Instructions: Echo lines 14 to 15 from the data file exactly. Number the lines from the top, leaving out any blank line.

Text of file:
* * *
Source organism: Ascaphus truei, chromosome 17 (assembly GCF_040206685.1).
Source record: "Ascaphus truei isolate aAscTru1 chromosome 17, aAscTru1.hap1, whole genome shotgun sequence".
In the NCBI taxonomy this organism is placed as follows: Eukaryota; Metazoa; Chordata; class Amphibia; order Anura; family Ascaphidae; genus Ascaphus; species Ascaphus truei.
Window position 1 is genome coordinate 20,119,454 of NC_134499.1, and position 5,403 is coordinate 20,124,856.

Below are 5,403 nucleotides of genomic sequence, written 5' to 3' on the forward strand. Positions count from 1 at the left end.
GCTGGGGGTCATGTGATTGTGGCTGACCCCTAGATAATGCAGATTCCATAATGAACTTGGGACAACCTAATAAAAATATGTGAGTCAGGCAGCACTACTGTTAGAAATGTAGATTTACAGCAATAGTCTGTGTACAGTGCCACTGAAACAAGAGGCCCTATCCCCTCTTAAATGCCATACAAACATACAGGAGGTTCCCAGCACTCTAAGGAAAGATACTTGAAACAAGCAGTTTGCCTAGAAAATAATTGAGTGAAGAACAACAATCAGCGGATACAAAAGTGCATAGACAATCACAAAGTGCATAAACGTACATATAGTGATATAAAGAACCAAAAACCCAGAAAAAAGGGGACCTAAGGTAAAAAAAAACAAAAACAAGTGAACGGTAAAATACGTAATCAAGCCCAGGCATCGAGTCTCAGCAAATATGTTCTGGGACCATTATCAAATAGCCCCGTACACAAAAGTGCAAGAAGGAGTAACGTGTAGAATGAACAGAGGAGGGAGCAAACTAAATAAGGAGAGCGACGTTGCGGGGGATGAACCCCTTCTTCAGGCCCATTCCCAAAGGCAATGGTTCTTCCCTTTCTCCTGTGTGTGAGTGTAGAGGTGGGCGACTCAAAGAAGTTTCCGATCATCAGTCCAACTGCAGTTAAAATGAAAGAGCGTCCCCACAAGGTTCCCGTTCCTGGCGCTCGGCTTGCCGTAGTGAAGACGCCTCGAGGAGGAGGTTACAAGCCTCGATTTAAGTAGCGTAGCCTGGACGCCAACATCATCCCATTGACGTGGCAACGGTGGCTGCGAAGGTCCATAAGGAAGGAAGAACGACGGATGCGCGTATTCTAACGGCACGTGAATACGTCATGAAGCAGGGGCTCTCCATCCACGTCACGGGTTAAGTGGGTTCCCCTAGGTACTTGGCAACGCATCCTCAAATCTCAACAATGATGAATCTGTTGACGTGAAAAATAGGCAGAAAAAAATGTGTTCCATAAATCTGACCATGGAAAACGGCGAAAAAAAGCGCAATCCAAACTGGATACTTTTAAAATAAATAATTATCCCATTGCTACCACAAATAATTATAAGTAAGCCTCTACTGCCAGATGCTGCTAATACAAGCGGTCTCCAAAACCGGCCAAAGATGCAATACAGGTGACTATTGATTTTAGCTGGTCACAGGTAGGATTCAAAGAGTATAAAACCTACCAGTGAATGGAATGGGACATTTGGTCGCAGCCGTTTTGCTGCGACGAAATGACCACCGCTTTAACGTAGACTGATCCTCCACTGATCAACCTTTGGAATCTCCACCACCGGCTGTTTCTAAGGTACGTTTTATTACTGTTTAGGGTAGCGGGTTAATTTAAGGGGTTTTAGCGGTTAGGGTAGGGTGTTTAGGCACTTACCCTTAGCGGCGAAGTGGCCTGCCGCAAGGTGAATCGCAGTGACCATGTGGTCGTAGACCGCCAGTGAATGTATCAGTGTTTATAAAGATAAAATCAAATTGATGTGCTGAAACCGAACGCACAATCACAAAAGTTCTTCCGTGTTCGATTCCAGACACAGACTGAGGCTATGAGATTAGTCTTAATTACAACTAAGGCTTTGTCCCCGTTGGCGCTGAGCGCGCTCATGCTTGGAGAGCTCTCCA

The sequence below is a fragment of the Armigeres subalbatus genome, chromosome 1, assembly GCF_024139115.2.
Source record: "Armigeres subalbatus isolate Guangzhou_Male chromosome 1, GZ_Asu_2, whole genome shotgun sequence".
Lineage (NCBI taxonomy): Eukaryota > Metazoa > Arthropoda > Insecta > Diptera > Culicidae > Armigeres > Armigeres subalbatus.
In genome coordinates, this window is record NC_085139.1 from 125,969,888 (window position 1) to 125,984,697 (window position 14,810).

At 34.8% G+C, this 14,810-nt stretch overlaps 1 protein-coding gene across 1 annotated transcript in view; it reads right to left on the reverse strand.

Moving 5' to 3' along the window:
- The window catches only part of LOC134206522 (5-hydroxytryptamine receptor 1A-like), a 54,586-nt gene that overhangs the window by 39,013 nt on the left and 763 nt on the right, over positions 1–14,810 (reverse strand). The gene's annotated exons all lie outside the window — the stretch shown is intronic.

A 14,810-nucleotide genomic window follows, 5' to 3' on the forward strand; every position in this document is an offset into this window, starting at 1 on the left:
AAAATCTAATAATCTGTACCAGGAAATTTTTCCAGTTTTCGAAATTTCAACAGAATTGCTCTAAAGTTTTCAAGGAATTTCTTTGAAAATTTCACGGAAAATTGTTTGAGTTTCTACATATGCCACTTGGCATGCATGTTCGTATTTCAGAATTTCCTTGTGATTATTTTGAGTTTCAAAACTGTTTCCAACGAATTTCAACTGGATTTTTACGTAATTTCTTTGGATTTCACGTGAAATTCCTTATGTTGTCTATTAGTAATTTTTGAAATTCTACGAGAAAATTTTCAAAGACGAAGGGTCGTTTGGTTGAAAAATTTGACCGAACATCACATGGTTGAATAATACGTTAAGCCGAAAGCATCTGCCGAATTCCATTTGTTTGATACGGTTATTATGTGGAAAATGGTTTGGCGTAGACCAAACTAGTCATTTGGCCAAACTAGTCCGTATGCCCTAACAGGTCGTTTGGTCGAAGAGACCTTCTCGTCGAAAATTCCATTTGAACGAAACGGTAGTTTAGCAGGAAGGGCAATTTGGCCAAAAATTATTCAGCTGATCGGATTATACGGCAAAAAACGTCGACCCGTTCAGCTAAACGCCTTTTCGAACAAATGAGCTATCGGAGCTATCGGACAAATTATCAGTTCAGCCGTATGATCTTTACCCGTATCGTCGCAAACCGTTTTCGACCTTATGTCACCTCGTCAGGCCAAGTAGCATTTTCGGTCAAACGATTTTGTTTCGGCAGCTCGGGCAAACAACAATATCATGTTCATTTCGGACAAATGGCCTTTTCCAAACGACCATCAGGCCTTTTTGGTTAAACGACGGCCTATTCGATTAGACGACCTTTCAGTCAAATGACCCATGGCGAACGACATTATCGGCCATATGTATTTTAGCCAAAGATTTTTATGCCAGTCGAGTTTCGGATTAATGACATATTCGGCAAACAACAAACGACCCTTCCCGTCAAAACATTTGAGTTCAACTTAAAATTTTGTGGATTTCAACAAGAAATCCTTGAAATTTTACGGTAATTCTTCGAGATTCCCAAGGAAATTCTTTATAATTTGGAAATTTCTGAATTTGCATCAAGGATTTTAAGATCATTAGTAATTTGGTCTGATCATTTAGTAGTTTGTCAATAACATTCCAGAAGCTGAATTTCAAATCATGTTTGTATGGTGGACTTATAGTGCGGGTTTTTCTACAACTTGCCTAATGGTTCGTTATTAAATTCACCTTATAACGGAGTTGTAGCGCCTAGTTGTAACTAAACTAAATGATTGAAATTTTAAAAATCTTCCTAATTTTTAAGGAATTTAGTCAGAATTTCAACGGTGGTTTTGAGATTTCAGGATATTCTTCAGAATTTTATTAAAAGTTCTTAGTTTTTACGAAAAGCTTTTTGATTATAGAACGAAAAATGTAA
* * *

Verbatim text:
A 14,810-nucleotide genomic window follows, 5' to 3' on the forward strand; every position in this document is an offset into this window, starting at 1 on the left:
AAAATCTAATAATCTGTACCAGGAAATTTTTCCAGTTTTCGAAATTTCAACAGAATTGCTCTAAAGTTTTCAAGGAATTTCTTTGAAAATTTCACGGAAAATTGTTTGAGTTTCTACATATGCCACTTGGCATGCATGTTCGTATTTCAGAATTTCCTTGTGATTATTTTGAGTTTCAAAACTGTTTCCAACGAATTTCAACTGGATTTTTACGTAATTTCTTTGGATTTCACGTGAAATTCCTTATGTTGTCTATTAGTAATTTTTGAAATTCTACGAGAAAATTTTCAAAGACGAAGGGTCGTTTGGTTGAAAAATTTGACCGAACATCACATGGTTGAATAATACGTTAAGCCGAAAGCATCTGCCGAATTCCATTTGTTTGATACGGTTATTATGTGGAAAATGGTTTGGCGTAGACCAAACTAGTCATTTGGCCAAACTAGTCCGTATGCCCTAACAGGTCGTTTGGTCGAAGAGACCTTCTCGTCGAAAATTCCATTTGAACGAAACGGTAGTTTAGCAGGAAGGGCAATTTGGCCAAAAATTATTCAGCTGATCGGATTATACGGCAAAAAACGTCGACCCGTTCAGCTAAACGCCTTTTCGAACAAATGAGCTATCGGAGCTATCGGACAAATTATCAGTTCAGCCGTATGATCTTTACCCGTATCGTCGCAAACCGTTTTCGACCTTATGTCACCTCGTCAGGCCAAGTAGCATTTTCGGTCAAACGATTTTGTTTCGGCAGCTCGGGCAAACAACAATATCATGTTCATTTCGGACAAATGGCCTTTTCCAAACGACCATCAGGCCTTTTTGGTTAAACGACGGCCTATTCGATTAGACGACCTTTCAGTCAAATGACCCATGGCGAACGACATTATCGGCCATATGTATTTTAGCCAAAGATTTTTATGCCAGTCGAGTTTCGGATTAATGACATATTCGGCAAACAACAAACGACCCTTCCCGTCAAAACATTTGAGTTCAACTTAAAATTTTGTGGATTTCAACAAGAAATCCTTGAAATTTTACGGTAATTCTTCGAGATTCCCAAGGAAATTCTTTATAATTTGGAAATTTCTGAATTTGCATCAAGGATTTTAAGATCATTAGTAATTTGGTCTGATCATTTAGTAGTTTGTCAATAACATTCCAGAAGCTGAATTTCAAATCATGTTTGTATGGTGGACTTATAGTGCGGGTTTTTCTACAACTTGCCTAATGGTTCGTTATTAAATTCACCTTATAACGGAGTTGTAGCGCCTAGTTGTAACTAAACTAAATGATTGAAATTTTAAAAATCTTCCTAATTTTTAAGGAATTTAGTCAGAATTTCAACGGTGGTTTTGAGATTTCAGGATATTCTTCAGAATTTTATTAAAAGTTCTTAGTTTTTACGAAAAGCTTTTTGATTATAGAACGAAAAATGTAA